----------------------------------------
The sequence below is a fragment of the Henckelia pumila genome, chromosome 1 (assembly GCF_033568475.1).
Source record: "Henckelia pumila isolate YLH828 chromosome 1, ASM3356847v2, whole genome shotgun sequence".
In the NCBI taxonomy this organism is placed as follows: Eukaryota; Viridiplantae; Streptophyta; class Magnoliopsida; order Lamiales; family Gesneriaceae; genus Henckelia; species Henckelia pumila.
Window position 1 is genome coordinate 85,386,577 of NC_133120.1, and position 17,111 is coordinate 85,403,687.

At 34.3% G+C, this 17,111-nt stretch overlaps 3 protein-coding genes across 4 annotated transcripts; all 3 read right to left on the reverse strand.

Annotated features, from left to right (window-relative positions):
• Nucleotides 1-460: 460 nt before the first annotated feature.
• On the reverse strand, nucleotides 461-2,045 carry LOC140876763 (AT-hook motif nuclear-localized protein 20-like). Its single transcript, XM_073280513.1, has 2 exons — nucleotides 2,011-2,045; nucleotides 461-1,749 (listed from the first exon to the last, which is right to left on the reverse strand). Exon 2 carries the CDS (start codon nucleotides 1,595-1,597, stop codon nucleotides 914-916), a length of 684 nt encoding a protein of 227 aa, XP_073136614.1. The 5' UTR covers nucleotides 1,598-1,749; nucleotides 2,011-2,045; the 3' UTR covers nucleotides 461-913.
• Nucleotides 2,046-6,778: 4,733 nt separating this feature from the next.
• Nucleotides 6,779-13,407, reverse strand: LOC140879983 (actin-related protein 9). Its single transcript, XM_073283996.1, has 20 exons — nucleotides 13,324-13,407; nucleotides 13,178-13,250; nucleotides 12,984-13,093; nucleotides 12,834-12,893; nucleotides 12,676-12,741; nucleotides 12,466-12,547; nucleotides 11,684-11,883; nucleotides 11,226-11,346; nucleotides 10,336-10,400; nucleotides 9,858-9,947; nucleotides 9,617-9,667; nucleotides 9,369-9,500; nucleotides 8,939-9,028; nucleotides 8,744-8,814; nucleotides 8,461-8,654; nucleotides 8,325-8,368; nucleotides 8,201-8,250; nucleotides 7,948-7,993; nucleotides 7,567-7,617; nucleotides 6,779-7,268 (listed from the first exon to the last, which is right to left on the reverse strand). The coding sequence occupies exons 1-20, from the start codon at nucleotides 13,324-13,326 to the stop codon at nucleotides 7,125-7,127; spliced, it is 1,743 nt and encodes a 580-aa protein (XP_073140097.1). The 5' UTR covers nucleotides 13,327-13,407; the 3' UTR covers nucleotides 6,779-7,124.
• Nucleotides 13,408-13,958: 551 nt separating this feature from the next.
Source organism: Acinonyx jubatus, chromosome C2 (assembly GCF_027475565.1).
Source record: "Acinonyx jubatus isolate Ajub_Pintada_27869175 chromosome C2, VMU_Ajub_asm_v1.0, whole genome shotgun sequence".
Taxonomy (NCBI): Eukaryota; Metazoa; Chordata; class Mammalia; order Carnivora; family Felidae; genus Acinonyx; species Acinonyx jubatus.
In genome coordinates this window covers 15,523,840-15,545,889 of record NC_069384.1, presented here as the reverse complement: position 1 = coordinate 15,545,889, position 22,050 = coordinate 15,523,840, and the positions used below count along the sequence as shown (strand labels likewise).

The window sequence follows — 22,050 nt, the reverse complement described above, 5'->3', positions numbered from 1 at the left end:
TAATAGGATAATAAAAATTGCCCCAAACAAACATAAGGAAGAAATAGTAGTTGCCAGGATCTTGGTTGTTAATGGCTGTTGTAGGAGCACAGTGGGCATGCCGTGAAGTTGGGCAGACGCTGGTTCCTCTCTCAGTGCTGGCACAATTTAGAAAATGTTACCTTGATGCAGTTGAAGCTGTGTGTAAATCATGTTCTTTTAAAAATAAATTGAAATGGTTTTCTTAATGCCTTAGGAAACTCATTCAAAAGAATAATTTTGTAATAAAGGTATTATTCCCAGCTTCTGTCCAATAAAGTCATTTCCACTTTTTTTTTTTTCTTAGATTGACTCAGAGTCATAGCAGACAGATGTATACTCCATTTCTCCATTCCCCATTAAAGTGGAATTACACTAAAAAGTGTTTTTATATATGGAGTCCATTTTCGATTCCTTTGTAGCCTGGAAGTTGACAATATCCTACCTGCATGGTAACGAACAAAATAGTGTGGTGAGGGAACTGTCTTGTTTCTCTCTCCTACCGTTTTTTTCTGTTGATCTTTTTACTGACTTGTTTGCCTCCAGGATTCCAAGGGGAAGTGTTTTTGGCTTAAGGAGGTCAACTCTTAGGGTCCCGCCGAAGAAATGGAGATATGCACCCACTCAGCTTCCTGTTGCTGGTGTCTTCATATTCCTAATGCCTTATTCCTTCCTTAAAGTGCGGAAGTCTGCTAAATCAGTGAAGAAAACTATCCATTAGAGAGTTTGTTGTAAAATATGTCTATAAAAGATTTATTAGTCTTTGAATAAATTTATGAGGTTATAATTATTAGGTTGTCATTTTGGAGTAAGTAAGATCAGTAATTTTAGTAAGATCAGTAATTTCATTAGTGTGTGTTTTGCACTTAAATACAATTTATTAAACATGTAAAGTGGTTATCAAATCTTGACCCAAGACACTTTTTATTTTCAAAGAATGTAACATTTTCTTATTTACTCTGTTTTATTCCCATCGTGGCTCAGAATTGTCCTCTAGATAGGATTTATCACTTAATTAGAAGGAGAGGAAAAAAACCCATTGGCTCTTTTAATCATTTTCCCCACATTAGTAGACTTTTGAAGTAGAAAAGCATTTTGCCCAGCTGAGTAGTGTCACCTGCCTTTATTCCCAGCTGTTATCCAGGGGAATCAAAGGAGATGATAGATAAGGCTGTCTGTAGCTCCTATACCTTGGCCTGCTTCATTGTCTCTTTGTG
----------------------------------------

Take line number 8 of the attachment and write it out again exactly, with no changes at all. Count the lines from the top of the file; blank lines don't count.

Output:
• On the reverse strand, nucleotides 461-2,045 carry LOC140876763 (AT-hook motif nuclear-localized protein 20-like). Its single transcript, XM_073280513.1, has 2 exons — nucleotides 2,011-2,045; nucleotides 461-1,749 (listed from the first exon to the last, which is right to left on the reverse strand). Exon 2 carries the CDS (start codon nucleotides 1,595-1,597, stop codon nucleotides 914-916), a length of 684 nt encoding a protein of 227 aa, XP_073136614.1. The 5' UTR covers nucleotides 1,598-1,749; nucleotides 2,011-2,045; the 3' UTR covers nucleotides 461-913.